Facebook targets Edinburgh feminist photo campaign

An online feminist photo campaign which aims “to give all women and non-binary people on [the University of Edinburgh] campus and beyond a platform to send out their message and raise their voices against oppression” has been targeted by Facebook censors for breaching its nudity rules.

Body Talk Edinburgh held three photoshoots across late March and early April, encouraging female and non-binary students to write defiant messages on their bodies.

The Body Talk Edinburgh Facebook page states: “Our bodies are weapons and all too often they are used against us, not by us or for us, but we can and will take them back.”

It urges participants in the photoshoots to “[s]how all skin or no skin, write or draw on yourself, send a message of solidarity or a message of anger – do whatever you want, about whatever you want.”

The campaign has also been raising money for the charity Dignity Alert Research Forum [DARF], which seeks to end the practices of female genital mutilation and forced marriages in the UK and Africa.

Body messages from the photoshoots include ‘My struggle for equality is yours and yours is mine,’ ‘My body is a battleground,’ and ‘To be apathetic is to be an accomplice.’

A few days after Body Talk Edinburgh started posting some ‘behind the scenes’ photos online, Facebook censors took action against the page. The photos included one of a woman in a bra and another of a fully naked woman. On 5 April, both were taken down.

Facebook identifies restriction of nudity in “awareness campaigns or artistic projects” as a way of protecting “some audiences within our global community [who] may be sensitive to this type of content – particularly because of their cultural background or age.”

On 6 April, after posting some photos from the campus photoshoots online, the Body Talk Edinburgh Facebook page was temporarily taken down. The campaign organiser, Chris Belous, successfully appealed to have the page republished, with some photos removed.

On 7 April, after promoting Body Talk material, including nude photos, on her personal account, Belous was suspended from posting for twenty-four hours. She proceeded to create a second Facebook account to continue promotion of the page in case her primary account was suspended again.

Belous, who is a Comment Editor at The Student and a former Feminist Society president, has posted more photos in subsequent days, but has adhered to Facebook’s rules on full nudity. However, photos which were taken down have been replaced with a body of text explaining why the photo was taken down, and urging supporters of the campaign to access the photo through Flickr.

On the Body Talk Edinburgh blog, she explains: “We do not want to lose Facebook as a platform because of how effective it is and has been so far, and because we do not want to lose the online record of our activity to date. This is why we are currently obeying the Facebook Community Standards – otherwise we risk losing our voices in this fight with Facebook completely. But don’t worry. The fight doesn’t end here.”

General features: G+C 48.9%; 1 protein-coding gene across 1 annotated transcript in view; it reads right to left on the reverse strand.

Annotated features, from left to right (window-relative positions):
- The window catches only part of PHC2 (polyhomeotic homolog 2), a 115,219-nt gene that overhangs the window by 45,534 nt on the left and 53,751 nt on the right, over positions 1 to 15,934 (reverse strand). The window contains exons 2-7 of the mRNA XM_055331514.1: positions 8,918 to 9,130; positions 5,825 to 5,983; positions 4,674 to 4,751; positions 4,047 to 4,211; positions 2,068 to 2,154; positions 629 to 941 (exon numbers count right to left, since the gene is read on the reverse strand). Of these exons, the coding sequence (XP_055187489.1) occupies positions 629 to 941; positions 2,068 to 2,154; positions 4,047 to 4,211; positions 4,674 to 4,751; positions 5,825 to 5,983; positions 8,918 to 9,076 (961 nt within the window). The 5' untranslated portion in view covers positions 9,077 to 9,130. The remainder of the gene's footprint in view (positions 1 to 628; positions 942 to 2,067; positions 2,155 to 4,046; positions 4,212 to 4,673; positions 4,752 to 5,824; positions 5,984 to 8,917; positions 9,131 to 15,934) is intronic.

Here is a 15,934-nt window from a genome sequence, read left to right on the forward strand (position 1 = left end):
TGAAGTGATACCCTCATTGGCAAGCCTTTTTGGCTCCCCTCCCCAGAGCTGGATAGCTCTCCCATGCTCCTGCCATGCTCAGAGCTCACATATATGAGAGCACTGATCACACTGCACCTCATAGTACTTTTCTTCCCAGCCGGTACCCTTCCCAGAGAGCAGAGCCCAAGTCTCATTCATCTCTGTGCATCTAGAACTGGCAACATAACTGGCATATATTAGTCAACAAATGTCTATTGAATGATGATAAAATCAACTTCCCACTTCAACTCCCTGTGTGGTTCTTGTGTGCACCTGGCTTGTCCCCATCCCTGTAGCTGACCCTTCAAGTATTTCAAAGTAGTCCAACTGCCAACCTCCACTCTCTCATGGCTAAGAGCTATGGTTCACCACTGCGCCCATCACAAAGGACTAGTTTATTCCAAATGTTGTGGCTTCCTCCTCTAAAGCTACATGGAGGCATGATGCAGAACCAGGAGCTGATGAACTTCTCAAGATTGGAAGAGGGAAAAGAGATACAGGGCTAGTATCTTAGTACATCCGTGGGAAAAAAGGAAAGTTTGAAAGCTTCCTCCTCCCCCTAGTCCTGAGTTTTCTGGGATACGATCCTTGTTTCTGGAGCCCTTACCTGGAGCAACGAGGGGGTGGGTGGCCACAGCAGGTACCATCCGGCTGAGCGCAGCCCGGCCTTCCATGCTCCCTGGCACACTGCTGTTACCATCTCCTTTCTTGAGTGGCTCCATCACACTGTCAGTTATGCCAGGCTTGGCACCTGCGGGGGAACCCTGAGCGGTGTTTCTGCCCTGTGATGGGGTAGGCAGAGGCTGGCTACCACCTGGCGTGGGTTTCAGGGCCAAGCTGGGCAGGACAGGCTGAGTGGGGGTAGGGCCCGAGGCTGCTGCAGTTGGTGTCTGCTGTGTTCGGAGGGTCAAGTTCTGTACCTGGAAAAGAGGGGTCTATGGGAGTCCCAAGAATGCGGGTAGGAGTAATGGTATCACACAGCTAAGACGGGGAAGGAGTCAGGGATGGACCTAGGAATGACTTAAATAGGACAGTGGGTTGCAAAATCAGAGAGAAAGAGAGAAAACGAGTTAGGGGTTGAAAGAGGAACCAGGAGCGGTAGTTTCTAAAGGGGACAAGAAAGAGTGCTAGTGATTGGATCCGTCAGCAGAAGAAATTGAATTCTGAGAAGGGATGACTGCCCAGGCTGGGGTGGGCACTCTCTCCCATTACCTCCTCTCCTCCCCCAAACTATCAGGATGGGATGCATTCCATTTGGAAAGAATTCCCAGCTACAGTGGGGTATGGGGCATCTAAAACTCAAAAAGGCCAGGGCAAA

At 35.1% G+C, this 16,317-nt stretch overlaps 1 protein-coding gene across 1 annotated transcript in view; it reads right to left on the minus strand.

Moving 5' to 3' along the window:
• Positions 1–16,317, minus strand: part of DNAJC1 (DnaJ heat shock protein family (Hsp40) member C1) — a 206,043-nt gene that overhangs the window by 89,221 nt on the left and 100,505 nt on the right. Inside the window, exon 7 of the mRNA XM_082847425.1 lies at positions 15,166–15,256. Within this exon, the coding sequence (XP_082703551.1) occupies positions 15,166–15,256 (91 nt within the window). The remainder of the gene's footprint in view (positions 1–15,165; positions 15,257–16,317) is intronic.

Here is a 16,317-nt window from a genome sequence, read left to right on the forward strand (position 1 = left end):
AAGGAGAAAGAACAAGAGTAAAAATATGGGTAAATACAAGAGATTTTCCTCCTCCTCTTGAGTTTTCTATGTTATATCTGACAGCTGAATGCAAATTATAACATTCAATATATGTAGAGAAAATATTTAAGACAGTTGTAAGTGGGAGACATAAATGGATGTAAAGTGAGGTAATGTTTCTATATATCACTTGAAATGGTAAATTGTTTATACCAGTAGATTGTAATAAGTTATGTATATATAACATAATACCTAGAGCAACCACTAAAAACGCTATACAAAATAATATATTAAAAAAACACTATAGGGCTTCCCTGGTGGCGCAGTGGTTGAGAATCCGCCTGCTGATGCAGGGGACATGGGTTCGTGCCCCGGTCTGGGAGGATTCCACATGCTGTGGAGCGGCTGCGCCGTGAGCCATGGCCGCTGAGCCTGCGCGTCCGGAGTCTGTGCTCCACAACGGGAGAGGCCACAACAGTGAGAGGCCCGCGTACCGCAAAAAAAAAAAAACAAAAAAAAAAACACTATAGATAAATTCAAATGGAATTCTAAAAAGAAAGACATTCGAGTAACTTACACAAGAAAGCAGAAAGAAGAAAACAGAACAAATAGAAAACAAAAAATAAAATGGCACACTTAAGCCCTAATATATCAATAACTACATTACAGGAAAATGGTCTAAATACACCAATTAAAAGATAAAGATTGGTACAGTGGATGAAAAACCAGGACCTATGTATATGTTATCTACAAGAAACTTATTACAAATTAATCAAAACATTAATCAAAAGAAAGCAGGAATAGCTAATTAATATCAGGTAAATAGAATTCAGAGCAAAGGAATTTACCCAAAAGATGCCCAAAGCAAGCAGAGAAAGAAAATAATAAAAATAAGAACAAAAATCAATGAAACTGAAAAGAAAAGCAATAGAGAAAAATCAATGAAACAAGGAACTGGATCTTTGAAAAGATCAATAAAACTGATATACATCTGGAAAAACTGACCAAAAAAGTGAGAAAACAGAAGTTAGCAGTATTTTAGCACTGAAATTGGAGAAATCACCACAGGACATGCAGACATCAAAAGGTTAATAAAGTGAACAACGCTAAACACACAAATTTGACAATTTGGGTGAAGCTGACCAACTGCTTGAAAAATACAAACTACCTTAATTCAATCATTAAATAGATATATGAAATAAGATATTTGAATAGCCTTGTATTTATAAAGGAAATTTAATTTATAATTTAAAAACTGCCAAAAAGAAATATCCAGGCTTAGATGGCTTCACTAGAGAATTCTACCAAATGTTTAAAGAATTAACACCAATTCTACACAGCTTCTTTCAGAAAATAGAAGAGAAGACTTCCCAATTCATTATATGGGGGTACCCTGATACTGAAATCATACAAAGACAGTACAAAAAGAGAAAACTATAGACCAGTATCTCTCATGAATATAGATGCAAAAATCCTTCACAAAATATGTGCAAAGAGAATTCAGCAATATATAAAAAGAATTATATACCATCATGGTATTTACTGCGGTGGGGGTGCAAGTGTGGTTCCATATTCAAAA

The blog asks: “Are female nipples more offensive than male nipples? Is a photo of a woman in her bra – as opposed to a bikini bra – really so hard to stomach? Do the women and non-binary people in these photos really not have the right to use Facebook as a platform if they show too much skin – skin which, if shown by male bodies, is not a problem? Do the photos of women fully naked (of which there are few) really count as pornography rather than campaign photos or even art?”

Speaking to The Student, she explained where Body Talk Edinburgh hopes to go next: “We’ve got all the photos up on Facebook as far as possible and absolutely everything is up on Flickr, but Body Talk isn’t stopping here.

“We’re planning another session in the next few weeks where people can take more photos if they’d like, and where the women and non-binary people whose photos were censored can come and edit their photos so that they’re Facebook-acceptable and so we can call Facebook out on the hypocrisy of their Community Standards.

“What started as a fairly straightforward platforming campaign has taken on a different character because of the censorship we’ve faced while trying to express ourselves freely and we’re not standing down.”

Facebook nudity guidelines state: “In order to treat people fairly and respond to reports quickly, it is essential that we have policies in place that our global teams can apply uniformly and easily when reviewing content.

“As a result, our policies can sometimes be more blunt than we would like and restrict content shared for legitimate purposes. We are always working to get better at evaluating this content and enforcing our standards.

“We remove photographs of people displaying genitals or focusing in on fully exposed buttocks. We also restrict some images of female breasts if they include the nipple, but we always allow photos of women actively engaged in breastfeeding or showing breasts with post-mastectomy scarring. We also allow photographs of paintings, sculptures and other art that depicts nude figures.”

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